September 1953


Author Affiliations

From the Surgical Service of the Children's Memorial Hospital.

AMA Arch Surg. 1953;67(3):475-489. doi:10.1001/archsurg.1953.01260040482020

OBSTRUCTION of the duodenum occurring in infants and children is almost invariably the result of congenital maldevelopment. The origin of the obstruction may be intrinsic or extrinsic. Intrinsic obstruction is usually caused by atresia and is therefore complete. However, incomplete intrinsic obstruction due to stenosis may also occur. Extrinsic obstruction is usually incomplete and is frequently accompanied by other anomalies. These accompanying anomalies may be malrotation of the colon, midgut volvulus, or both. Abnormalities in the second stage of intestinal rotation may account for the extrinsic duodenal obstruction, the malrotation of the colon, and the midgut volvulus.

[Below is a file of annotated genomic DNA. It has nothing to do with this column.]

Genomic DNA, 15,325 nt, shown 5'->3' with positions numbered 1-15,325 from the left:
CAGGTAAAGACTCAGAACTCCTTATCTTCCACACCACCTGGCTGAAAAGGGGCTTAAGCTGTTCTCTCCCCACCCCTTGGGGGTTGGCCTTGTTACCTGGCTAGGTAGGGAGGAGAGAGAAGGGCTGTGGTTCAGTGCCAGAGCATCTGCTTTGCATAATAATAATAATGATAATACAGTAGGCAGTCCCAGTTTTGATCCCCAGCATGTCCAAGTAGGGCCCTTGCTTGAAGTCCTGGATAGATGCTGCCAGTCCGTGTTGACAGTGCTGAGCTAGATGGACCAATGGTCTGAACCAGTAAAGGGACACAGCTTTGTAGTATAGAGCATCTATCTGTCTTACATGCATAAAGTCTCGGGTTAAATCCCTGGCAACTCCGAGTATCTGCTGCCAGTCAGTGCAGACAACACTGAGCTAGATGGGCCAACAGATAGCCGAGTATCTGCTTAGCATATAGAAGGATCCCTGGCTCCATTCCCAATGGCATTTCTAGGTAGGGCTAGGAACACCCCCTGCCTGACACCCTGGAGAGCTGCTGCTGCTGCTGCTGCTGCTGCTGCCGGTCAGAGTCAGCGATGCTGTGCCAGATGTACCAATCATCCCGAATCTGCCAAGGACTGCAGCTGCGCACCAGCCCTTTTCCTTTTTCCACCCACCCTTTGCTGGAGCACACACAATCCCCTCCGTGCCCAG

The embryologic aspects of the conditions resulting in duodenal obstruction have been thoroughly and completely presented in the publications of Dott,1 Ladd,2 Wakefield and Mayo,3 Gardner and Hart,4 Webb and Wangensteen,5 Haymond and Dragstedt,6 and others. Further elaboration on this phase of the problem would be unnecessarily

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